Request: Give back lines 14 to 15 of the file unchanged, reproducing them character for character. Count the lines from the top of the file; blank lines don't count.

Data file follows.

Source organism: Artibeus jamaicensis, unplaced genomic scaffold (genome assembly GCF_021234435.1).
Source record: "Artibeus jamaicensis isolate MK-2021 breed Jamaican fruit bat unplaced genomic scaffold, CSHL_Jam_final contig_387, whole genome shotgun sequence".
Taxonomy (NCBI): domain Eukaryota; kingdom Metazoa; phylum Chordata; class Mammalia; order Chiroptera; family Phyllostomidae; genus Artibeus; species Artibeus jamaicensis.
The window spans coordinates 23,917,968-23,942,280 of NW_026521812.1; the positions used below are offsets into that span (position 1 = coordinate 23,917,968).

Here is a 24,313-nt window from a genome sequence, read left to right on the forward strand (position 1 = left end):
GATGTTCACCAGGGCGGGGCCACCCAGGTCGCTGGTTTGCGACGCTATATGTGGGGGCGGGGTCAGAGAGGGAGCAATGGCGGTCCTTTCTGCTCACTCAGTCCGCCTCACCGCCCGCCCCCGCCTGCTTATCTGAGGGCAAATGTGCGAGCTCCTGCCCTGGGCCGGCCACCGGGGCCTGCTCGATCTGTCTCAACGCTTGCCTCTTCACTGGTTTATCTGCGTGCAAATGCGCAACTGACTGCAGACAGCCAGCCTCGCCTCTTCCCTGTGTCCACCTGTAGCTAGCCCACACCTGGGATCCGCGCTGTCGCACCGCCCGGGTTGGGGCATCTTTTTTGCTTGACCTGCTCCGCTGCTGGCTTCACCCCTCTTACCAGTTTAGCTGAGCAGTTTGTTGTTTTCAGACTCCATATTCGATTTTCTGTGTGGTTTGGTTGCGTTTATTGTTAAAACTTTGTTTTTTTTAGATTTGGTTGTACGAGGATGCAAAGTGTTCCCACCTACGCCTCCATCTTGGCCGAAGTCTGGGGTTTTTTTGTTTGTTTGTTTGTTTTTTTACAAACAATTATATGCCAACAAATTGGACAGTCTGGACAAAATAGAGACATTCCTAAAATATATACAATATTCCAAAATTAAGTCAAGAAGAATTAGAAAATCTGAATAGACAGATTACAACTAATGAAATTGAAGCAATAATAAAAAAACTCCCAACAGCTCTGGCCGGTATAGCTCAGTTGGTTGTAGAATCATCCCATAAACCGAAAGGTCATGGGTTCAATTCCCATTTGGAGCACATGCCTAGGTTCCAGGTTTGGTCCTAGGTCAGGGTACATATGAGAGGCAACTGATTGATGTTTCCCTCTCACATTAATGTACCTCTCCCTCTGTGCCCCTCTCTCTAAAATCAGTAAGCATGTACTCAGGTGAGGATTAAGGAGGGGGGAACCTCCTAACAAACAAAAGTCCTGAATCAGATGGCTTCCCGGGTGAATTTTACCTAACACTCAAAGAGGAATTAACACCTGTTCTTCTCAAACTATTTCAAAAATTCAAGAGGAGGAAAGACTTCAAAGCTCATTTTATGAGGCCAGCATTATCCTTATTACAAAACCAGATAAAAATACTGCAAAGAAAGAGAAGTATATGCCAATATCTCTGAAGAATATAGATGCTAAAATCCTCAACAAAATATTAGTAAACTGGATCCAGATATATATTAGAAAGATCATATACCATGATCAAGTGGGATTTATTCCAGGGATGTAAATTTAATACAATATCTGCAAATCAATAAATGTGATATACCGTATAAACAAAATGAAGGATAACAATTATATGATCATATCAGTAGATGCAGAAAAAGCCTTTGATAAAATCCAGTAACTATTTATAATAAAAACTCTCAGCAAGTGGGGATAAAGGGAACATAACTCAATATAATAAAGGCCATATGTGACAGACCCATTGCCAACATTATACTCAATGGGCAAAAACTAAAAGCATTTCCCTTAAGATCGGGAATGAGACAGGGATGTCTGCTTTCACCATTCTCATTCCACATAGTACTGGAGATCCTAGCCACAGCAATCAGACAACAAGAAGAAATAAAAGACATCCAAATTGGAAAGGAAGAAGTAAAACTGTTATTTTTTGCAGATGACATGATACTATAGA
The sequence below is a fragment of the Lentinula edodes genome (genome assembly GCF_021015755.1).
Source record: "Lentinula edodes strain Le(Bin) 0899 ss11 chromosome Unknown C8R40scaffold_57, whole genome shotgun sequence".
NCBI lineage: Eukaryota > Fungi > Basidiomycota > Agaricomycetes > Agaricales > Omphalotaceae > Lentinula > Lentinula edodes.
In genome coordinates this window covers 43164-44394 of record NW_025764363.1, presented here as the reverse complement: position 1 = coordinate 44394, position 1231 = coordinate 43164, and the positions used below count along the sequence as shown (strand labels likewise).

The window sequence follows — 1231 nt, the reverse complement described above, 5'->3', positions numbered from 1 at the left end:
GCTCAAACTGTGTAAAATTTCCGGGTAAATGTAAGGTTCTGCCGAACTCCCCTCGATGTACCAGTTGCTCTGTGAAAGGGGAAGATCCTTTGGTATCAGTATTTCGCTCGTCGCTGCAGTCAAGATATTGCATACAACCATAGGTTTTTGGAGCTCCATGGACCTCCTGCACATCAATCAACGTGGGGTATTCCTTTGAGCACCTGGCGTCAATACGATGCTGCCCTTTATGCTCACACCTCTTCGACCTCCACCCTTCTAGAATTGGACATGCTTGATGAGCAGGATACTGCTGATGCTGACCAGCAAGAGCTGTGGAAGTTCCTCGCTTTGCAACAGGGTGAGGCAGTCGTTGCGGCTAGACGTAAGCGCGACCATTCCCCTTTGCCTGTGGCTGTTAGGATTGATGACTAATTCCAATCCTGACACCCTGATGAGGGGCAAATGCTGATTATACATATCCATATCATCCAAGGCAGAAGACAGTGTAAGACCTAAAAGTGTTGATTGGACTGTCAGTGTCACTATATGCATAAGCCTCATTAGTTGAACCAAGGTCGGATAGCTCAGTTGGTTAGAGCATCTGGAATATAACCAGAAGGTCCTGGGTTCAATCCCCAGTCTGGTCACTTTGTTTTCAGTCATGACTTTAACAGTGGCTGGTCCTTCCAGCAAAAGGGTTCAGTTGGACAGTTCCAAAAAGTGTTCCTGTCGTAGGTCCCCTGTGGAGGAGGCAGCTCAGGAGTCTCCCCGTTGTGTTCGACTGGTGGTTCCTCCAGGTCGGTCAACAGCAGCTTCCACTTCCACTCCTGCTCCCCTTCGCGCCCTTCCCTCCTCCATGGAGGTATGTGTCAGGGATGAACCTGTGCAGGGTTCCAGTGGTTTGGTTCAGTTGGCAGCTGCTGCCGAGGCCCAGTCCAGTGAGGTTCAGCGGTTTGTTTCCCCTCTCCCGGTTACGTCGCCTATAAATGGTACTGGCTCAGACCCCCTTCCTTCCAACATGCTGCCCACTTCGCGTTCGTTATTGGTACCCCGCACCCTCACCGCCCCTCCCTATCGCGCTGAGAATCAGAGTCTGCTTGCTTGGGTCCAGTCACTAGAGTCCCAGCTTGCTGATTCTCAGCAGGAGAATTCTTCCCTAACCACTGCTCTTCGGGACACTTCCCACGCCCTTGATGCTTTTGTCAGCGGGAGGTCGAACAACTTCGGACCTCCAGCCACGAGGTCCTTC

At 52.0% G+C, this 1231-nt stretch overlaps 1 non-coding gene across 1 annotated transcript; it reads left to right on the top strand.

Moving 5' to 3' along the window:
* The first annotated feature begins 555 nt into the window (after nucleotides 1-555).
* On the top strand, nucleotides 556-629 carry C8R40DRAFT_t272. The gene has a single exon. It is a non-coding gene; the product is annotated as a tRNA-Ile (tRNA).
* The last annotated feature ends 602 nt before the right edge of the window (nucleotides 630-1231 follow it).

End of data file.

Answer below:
Moving 5' to 3' along the window:
* The first annotated feature begins 555 nt into the window (after nucleotides 1-555).